Wednesday, May 14, 2014
An independent group of researchers called Berkeley Earth have the sole goal of working with the raw data and analyzing it for themselves. Zeke Hausfather is a data scientist with the group.
Hausfather told PunditFact that the warning flag raised by The Telegraph article and bloggers amounts to cherry-picking the data. That’s because while some adjustments might make it seem like scientists are artificially raising temperatures, some adjustments at other stations actually would lead you to the opposite conclusion.
“(They) look through all those thousands of stations, find a few that show big adjustments, and tell everyone that they are evidence of fraud,” Hausfather said. “You will rarely see them pick out stations like Reno, Paris, London, Tokyo, or many others where the adjustments dramatically lower the warming trend.”
Hausfather and his colleagues traced how the adjustment methods changed the temperature data differently around the world since 1850. In the graph below, zero is the baseline. Above zero, temperatures have been adjusted upward, below it temperatures have been adjusted downward.
In the United States, with about 5 percent of Earth’s land area, the official data file raised temperatures compared to the original readings. But the same methods lowered the data records in Africa, and for all land-based readings taken together, the adjustments basically made no change at all (the black line). With ocean temperature trends, the efforts to compensate for the human factor lower the numbers dramatically.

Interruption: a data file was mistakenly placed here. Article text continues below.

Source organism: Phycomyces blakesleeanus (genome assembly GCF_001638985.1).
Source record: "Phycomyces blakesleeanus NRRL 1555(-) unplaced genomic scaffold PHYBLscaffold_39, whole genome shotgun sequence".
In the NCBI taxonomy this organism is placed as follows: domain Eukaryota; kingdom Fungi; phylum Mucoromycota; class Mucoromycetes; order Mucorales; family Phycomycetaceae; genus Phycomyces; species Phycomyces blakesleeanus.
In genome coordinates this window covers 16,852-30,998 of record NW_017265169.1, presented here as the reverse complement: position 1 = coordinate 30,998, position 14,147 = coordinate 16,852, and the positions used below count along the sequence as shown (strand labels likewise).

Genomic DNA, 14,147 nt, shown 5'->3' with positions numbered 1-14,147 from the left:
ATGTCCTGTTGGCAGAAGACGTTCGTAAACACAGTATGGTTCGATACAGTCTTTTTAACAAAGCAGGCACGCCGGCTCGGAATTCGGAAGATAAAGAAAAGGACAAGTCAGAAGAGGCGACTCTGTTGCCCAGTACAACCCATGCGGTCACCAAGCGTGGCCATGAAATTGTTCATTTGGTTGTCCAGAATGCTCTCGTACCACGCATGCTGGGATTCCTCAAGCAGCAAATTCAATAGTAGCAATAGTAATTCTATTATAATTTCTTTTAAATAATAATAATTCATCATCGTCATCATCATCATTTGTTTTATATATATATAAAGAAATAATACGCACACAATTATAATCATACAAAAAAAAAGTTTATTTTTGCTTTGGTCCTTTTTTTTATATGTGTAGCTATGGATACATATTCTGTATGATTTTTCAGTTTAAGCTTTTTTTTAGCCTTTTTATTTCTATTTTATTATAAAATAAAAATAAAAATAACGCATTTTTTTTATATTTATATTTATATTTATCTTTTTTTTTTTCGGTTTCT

“The net effect of adjustments is to actually reduce the amount of global warming we’ve observed since 1880 by about 20 percent,” Hausfather said. “Folks skeptical of temperature adjustments are welcome not to use them if they’d like, but you end up with more global warming, not less.”
After rising rapidly during the first part of the 20th century, global average temperatures did cool by about 0.2°C after 1940 and remained low until 1970, after which they began to climb rapidly again.
The mid-century cooling appears to have been largely due to a high concentration of sulphate aerosols in the atmosphere, emitted by industrial activities and volcanic eruptions. Sulphate aerosols have a cooling effect on the climate because they scatter light from the Sun, reflecting its energy back out into space.
Each one of those bars aggregates 10 years of data. And the trend, particularly in recent years, is clear: The world is getting warmer. “The period 2000-2010 was the warmest decade on record since modern meteorological records began around 1850,” the authors write.
And it’s not abating. NASA says 2012 was the ninth warmest year on record.